The History Lesson
On July 4, 1954, while Americans celebrated their independence by gorging on hot dogs, the British celebrated being allowed to gorge on hot dogs.
That day the U.K. officially ended 14 years of food rationing imposed at the dawn of World War II. Back then, German subs attacked ships bringing food into Great Britain. Pretty awful considering it’s an island nation that imported 2/3 of its food supply.
To equally distribute what food there was, every Brit got a book of ration coupons redeemable at their local grocers for staple foods. An adult’s average dairy ration included 2 ounces of butter and cheese, a few pints of milk, and one egg per week. Pregnant women faired a little better, they got first dibs on fruit and twice as many eggs.
Meanwhile, the government urged folks to grow their own vegetables and educated the public about proper nutrition. In fact, some Brits — especially the poor — ate more healthily than they had before the war.
Even so, when the Germans finally surrendered, Brits were ready to feast like the good old days, but rationing dragged on for years. The war had almost bankrupted the country and imports were expensive. So it wasn’t until the mid-50s, nearly a decade later, that the last ration was lifted… on meat.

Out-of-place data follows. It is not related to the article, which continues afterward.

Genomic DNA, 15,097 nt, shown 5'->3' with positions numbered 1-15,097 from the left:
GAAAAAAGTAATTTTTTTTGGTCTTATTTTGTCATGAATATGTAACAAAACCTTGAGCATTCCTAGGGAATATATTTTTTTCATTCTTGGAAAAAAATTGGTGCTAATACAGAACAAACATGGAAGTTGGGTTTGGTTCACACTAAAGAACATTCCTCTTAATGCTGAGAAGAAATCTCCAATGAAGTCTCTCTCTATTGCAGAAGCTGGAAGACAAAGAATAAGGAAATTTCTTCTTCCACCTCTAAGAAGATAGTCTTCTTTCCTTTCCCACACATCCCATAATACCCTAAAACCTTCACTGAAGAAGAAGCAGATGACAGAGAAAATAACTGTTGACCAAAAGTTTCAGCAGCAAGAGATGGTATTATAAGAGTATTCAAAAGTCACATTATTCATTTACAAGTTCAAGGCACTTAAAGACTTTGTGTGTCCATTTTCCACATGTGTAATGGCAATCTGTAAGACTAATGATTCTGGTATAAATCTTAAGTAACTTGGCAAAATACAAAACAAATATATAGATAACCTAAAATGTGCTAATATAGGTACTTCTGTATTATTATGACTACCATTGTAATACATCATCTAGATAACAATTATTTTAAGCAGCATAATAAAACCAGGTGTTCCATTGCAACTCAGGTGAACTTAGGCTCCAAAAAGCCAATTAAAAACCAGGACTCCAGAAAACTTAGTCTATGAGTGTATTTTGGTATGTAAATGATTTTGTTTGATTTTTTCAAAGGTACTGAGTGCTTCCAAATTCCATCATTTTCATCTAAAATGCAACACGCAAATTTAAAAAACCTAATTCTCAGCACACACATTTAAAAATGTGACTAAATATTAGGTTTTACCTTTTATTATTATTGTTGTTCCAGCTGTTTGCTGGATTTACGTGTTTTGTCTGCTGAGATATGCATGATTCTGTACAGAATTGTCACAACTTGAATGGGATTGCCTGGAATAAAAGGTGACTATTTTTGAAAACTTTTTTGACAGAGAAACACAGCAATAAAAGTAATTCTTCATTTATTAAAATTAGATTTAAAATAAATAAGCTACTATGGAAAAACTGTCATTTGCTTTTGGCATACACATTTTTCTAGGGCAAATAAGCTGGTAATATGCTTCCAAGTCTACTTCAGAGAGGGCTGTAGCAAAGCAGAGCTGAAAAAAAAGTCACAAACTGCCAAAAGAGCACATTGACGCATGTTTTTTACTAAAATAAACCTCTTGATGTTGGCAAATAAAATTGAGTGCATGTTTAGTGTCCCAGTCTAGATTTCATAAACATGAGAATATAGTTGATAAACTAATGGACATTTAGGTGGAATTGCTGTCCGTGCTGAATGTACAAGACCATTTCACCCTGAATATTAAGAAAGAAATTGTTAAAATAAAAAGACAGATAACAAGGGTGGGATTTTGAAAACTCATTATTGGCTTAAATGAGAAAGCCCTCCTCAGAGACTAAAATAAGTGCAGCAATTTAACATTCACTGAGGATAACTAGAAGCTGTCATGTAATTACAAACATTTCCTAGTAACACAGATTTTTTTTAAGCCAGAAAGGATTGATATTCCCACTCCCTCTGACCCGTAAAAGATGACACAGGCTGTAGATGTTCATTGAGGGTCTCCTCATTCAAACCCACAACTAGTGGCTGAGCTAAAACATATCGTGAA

It was understandably a day of joy. An association of housewives partied in Trafalgar Square, people buried their ration books in mock funerals, and in a public ceremony, the Minister of Fuel set his on fire.
The Butcher’s Bloody Mary
Vojtech Bartonicek / photovb.com
Mixed by Jason Nicoli at Bird of Smithfield, a bar located in London’s Smithfield Market, one of the first places to open its doors at the end of food rationing in the U.K.
- 1 ½ ounces pork-infused vodka
- Tomato juice
- A few leaves cilantro and parsley
- A splash lemon juice
- ½ a bar spoon of Worcester sauce
- ½ a bar spoon of Sriracha
- ½ a bar spoon of salt
- 6 ice cubes
In a dimpled pint mug, muddle cilantro and parsley with lemon juice, Sriracha, Worcester sauce, and salt. Add the vodka and then fill the glass with tomato juice. Finally, garnish the drink with parsley.